An Unfair Race. Why Ferguson Matters to Islanders
Your T.V.s and newsfeeds must be filled with Ferguson news. You must be thinking all sorts of things or even nothing at all. Some might care a little, some care a lot, and some just scroll down or change the channel right away. I mean what’s it to us right? As people of color, especially those of us living in the U.S., Ferguson should matter to us because it has opened a can of worms that we are very much part of.
Race is such an uncomfortable issue, yet a complicated one that cannot be boiled down to a simple “this or that” answer. It goes deeper into what we call “structural violence.” This simply means black, brown, and other people of color don’t have the same access to opportunities compared to white people because of many years of fighting barriers, often legal, that still exist today. Think of a track race. Now put everyone on the same starting line. Okay now move all the white people several feet forward, some more than others. Put some hurdles in front of the colored people, some with more than others. Now start the race. Is it fair? No. That’s structural violence. It’s the way the system is set up to make it harder for some people to succeed in life, whether by design or by accident. It’s this unjust system that creates both Brown and Wilson. It’s this unjust system that created the A-Bomb, the unfair terms of COFA, and even Climate Change. So what are we to do? We try to understand its complexity while at the same time ask ourselves: Where do I fit in all of this?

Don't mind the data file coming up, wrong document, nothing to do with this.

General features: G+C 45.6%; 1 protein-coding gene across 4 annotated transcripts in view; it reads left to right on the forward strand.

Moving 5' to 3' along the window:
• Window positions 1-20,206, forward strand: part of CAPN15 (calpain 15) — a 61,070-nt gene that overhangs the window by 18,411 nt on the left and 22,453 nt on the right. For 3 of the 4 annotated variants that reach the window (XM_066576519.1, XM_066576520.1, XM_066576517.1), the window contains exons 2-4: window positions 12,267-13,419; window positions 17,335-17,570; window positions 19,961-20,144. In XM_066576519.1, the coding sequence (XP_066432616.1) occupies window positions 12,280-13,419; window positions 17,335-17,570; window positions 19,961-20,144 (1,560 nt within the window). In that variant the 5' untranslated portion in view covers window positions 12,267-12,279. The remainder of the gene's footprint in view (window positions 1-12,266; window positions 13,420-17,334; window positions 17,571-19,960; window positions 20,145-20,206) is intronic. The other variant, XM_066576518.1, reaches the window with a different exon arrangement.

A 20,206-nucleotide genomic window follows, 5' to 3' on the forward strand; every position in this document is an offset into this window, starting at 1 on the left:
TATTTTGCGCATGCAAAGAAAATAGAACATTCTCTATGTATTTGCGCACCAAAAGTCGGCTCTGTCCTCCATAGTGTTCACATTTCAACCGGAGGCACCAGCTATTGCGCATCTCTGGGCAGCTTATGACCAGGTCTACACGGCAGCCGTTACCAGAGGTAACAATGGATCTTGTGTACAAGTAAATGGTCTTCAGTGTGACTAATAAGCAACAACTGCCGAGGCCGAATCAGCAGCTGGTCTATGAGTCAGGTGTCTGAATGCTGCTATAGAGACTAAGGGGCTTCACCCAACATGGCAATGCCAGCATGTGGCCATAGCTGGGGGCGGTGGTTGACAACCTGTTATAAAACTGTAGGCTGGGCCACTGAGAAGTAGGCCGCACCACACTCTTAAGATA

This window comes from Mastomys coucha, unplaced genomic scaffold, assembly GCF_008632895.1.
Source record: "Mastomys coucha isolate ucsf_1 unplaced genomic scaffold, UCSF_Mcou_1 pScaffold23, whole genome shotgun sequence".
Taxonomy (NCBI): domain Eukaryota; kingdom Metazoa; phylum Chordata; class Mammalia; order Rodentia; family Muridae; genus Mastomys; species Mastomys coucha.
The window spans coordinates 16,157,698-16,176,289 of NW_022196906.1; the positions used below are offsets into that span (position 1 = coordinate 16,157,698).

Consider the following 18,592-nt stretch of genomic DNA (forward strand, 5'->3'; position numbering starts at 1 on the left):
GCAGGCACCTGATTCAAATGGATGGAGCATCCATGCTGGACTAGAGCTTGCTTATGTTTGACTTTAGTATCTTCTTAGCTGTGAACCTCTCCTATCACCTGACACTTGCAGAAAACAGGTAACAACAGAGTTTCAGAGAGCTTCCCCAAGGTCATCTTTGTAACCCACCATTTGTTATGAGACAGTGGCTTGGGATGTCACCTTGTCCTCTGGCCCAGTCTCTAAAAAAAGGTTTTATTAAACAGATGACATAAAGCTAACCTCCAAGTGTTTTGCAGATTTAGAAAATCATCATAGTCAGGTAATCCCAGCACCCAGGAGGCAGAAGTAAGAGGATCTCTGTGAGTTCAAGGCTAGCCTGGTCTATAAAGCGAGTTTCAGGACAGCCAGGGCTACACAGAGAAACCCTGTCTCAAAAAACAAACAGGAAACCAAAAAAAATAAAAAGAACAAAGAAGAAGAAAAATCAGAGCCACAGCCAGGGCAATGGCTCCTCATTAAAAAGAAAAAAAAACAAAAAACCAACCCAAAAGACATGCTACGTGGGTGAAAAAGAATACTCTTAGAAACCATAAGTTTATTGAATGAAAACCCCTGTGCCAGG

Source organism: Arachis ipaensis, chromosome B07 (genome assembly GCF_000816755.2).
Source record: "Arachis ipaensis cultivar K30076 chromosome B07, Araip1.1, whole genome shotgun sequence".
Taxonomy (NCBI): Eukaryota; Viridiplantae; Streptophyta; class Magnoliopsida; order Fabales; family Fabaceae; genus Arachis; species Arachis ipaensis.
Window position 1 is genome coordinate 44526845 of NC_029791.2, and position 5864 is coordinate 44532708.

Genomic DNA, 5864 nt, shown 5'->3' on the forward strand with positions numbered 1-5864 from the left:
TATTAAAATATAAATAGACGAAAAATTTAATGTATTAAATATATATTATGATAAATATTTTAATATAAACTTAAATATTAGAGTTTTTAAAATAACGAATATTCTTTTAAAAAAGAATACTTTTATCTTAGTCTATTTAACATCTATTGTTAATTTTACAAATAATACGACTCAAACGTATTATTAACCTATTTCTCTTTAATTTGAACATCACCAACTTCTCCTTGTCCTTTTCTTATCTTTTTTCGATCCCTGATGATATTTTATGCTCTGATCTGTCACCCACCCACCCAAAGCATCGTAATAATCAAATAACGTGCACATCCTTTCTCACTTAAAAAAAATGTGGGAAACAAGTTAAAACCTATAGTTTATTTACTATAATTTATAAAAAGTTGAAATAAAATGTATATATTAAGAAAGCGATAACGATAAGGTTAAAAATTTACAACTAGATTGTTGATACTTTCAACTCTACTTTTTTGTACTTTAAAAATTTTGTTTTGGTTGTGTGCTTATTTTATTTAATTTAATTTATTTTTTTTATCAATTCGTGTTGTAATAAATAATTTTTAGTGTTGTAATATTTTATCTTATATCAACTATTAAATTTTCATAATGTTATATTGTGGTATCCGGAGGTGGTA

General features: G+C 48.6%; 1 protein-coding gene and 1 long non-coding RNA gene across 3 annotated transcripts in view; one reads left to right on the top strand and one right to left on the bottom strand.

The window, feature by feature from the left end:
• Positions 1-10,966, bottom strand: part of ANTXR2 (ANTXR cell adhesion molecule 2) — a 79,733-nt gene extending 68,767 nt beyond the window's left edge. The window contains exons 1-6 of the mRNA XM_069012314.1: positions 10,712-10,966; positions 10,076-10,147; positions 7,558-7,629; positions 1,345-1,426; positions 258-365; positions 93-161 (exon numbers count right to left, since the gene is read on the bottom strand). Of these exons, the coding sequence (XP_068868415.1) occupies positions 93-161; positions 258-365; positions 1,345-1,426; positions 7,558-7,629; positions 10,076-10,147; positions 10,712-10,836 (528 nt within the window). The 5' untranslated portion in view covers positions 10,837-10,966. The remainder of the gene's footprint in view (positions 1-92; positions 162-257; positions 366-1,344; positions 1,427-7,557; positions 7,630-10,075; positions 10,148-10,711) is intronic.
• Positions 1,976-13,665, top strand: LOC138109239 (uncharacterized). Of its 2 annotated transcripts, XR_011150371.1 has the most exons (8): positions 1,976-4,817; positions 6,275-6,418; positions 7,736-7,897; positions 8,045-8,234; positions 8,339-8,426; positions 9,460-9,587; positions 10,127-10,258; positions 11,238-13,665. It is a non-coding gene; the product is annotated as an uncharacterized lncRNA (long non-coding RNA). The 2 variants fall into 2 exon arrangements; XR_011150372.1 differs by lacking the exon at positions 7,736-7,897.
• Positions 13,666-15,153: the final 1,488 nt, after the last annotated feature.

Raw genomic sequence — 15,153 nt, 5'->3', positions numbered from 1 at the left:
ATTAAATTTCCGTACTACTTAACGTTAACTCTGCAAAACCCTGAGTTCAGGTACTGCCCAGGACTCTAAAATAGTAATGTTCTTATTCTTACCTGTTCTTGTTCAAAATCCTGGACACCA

Racism may or may not affect you but I guarantee, as a person of color living in the U.S., there will come a time when you will face it; whether brutal or subtle, you’ll know because you will feel it creep down your spine. Some of us already experience this in Hawaii. I even experience it regularly because I look Hispanic or I just don’t look right because of my brown skin. Racism is the ugliness of humanity manifested in individuals and institutions alike. And each time it greets us, it takes away a piece of our dignity. We were all born into this world naked, fragile, and vulnerable. For this, we need each other to survive because relationships and society are the beating heart and backbone of humanity.